In general, if you have to maintain an artificial stimulus such as a regulation or a subsidy in order to get the effect you want – out of yourself, your property, your enterprise, or your society – it’s a pretty good indication that the artificial stimulus is compensating for an obscure systemic defect of some sort, that remains uncorrected. NB that the systemic defect in question might lie in your expectations of the system. You might be expecting other from nature than she wants to supply. You might be expecting more than you ought.

In any case, the artificial stimulus is not likely to work for long, because the natural systems it is trying to correct (or, as when we expect from reality what it is not fitted to generate for us, to “correct”) are going to amplify their outputs in response to its presence, thus compensating its effects and frustrating its ends. Such is habituation; such is homeostasis. To get the same artificial effect your policy had at first intended, you’ll have to up the dosage. It’s a vicious cycle, that as it explodes consumes more and more of overall system resources, while performing worse and worse.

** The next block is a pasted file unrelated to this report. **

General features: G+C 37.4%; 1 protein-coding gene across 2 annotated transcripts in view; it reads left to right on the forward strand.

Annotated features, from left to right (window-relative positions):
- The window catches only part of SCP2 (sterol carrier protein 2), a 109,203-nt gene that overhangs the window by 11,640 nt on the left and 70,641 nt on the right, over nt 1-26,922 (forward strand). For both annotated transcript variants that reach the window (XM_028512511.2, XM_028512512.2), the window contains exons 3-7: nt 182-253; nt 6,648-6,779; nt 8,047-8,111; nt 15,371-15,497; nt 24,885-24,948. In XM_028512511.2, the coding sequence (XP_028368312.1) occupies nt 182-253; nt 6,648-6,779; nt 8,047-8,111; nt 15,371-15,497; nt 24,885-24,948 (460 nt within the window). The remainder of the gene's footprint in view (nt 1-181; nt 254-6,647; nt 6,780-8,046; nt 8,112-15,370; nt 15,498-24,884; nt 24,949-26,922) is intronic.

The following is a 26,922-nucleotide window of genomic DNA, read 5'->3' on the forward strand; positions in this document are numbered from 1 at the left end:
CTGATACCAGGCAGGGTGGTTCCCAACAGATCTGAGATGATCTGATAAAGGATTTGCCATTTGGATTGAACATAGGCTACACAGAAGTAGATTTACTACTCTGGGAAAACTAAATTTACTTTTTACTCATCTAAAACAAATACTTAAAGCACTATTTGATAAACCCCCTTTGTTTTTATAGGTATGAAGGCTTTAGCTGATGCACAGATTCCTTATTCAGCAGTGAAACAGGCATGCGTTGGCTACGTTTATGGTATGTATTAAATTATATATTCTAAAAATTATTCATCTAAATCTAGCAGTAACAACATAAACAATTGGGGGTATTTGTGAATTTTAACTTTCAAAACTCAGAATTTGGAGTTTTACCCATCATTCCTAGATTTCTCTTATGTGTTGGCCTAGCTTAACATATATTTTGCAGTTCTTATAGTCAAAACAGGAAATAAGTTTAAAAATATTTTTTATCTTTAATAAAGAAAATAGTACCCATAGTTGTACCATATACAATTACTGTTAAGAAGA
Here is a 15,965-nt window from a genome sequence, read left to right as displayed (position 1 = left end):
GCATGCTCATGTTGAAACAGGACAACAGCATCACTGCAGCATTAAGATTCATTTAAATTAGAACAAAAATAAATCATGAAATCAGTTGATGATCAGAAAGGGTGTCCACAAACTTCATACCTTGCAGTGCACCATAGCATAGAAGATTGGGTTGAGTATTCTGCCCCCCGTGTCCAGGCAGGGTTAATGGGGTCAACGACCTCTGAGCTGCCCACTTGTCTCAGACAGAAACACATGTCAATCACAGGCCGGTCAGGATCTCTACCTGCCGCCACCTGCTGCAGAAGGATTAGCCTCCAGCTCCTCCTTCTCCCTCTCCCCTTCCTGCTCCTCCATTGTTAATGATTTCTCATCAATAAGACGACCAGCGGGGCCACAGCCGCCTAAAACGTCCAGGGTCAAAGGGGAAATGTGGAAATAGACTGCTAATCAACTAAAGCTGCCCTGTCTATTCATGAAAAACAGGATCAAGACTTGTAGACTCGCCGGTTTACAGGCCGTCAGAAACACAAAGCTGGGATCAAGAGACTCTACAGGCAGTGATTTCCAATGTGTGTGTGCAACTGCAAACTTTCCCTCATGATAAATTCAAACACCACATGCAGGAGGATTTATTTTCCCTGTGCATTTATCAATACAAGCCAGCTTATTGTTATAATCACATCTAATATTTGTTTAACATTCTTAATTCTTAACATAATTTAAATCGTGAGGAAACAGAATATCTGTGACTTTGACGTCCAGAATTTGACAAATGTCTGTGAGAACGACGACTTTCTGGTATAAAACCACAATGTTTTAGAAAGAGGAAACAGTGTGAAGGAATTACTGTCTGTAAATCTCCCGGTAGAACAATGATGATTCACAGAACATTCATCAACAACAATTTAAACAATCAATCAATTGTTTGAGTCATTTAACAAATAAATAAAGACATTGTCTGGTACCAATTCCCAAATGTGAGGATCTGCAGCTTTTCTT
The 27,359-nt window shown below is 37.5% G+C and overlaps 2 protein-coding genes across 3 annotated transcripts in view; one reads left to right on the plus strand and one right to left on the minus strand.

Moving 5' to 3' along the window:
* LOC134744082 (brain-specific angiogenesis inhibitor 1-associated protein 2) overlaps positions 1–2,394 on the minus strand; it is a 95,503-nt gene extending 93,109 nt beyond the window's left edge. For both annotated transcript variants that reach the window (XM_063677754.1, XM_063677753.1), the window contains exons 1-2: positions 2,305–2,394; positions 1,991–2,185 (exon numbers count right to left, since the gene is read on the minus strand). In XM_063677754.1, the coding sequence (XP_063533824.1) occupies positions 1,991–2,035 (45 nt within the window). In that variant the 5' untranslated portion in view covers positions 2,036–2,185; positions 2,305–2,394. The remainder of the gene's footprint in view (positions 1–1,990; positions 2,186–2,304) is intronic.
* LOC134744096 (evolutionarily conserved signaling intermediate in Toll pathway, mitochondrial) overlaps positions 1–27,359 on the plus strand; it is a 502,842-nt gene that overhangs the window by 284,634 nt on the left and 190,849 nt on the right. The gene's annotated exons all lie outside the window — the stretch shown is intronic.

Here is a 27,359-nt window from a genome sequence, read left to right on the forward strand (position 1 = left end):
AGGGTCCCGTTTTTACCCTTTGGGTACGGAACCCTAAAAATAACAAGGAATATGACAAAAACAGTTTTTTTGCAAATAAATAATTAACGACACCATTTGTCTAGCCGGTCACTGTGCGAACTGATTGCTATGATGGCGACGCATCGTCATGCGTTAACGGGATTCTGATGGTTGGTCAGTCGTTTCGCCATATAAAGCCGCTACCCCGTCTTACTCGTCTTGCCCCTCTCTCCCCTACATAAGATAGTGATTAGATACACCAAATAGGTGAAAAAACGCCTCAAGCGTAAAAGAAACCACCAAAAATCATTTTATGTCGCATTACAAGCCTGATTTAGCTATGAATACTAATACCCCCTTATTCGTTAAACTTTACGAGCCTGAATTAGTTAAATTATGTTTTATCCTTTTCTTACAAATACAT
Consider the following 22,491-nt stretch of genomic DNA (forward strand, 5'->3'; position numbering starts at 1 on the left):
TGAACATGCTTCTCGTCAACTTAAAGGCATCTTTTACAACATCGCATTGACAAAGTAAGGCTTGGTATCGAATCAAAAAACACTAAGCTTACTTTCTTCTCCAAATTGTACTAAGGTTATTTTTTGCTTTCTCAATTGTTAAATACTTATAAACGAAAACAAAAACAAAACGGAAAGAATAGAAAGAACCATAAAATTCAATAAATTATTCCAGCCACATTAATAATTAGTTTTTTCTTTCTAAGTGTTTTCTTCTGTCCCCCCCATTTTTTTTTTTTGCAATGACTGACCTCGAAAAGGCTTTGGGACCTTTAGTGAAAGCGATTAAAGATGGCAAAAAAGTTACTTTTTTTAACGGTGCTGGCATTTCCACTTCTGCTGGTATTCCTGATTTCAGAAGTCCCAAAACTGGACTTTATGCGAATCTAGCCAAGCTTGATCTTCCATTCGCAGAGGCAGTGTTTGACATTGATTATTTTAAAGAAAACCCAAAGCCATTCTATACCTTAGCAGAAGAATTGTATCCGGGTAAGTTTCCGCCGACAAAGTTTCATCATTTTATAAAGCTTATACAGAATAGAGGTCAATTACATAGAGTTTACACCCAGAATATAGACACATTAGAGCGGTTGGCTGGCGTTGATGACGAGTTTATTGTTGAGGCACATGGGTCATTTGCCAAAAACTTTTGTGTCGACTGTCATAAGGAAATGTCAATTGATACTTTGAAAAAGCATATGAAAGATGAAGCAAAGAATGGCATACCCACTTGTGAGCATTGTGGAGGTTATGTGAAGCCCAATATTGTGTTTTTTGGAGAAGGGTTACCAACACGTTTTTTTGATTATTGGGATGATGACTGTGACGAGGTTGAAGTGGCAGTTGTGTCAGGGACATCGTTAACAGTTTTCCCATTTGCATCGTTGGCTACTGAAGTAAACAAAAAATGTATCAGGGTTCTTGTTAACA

Viz., the cost/benefit of medical care or college education in the United States. Viz., anarcho-tyranny, and PC. Viz., the money supply under central bank mandates to maintain full employment. Viz., the bureaucratic state and the surveillance state. These are all positive feedback circuits, addictions that, under their own terms, are bound to increase their activity without limit, and generate more and more perverse effects throughout the system that call out for compensatory interventions of their own, until the machinery overheats and breaks down.